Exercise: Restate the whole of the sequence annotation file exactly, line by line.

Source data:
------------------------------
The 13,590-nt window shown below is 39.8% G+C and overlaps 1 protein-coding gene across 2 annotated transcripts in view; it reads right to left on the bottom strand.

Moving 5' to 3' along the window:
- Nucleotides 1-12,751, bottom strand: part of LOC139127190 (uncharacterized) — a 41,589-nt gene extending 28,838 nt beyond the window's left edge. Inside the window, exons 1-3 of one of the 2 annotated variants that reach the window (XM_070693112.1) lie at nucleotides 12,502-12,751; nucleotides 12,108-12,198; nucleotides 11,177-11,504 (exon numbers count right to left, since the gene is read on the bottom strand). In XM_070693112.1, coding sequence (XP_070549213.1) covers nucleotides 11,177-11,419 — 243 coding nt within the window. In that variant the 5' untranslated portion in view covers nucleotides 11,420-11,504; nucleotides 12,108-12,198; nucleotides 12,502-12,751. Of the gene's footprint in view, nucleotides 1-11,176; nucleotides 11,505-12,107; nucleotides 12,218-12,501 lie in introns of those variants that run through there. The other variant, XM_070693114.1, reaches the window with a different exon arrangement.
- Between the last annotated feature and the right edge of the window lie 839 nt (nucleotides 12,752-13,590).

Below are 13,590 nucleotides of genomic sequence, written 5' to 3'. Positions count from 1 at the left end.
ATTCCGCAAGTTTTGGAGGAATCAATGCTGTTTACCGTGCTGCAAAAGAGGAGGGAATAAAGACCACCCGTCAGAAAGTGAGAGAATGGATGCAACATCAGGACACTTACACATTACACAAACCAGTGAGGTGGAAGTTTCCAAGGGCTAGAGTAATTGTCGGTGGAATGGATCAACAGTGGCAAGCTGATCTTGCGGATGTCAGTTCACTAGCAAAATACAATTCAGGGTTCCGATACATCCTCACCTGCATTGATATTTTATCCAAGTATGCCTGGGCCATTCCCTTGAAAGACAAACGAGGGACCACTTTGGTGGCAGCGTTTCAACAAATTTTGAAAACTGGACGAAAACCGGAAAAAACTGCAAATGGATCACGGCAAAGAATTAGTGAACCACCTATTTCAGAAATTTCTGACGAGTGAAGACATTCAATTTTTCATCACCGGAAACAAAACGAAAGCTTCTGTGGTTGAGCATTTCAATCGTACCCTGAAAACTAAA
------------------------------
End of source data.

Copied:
The 13,590-nt window shown below is 39.8% G+C and overlaps 1 protein-coding gene across 2 annotated transcripts in view; it reads right to left on the bottom strand.

Moving 5' to 3' along the window:
- Nucleotides 1-12,751, bottom strand: part of LOC139127190 (uncharacterized) — a 41,589-nt gene extending 28,838 nt beyond the window's left edge. Inside the window, exons 1-3 of one of the 2 annotated variants that reach the window (XM_070693112.1) lie at nucleotides 12,502-12,751; nucleotides 12,108-12,198; nucleotides 11,177-11,504 (exon numbers count right to left, since the gene is read on the bottom strand). In XM_070693112.1, coding sequence (XP_070549213.1) covers nucleotides 11,177-11,419 — 243 coding nt within the window. In that variant the 5' untranslated portion in view covers nucleotides 11,420-11,504; nucleotides 12,108-12,198; nucleotides 12,502-12,751. Of the gene's footprint in view, nucleotides 1-11,176; nucleotides 11,505-12,107; nucleotides 12,218-12,501 lie in introns of those variants that run through there. The other variant, XM_070693114.1, reaches the window with a different exon arrangement.
- Between the last annotated feature and the right edge of the window lie 839 nt (nucleotides 12,752-13,590).

Below are 13,590 nucleotides of genomic sequence, written 5' to 3'. Positions count from 1 at the left end.
ATTCCGCAAGTTTTGGAGGAATCAATGCTGTTTACCGTGCTGCAAAAGAGGAGGGAATAAAGACCACCCGTCAGAAAGTGAGAGAATGGATGCAACATCAGGACACTTACACATTACACAAACCAGTGAGGTGGAAGTTTCCAAGGGCTAGAGTAATTGTCGGTGGAATGGATCAACAGTGGCAAGCTGATCTTGCGGATGTCAGTTCACTAGCAAAATACAATTCAGGGTTCCGATACATCCTCACCTGCATTGATATTTTATCCAAGTATGCCTGGGCCATTCCCTTGAAAGACAAACGAGGGACCACTTTGGTGGCAGCGTTTCAACAAATTTTGAAAACTGGACGAAAACCGGAAAAAACTGCAAATGGATCACGGCAAAGAATTAGTGAACCACCTATTTCAGAAATTTCTGACGAGTGAAGACATTCAATTTTTCATCACCGGAAACAAAACGAAAGCTTCTGTGGTTGAGCATTTCAATCGTACCCTGAAAACTAAA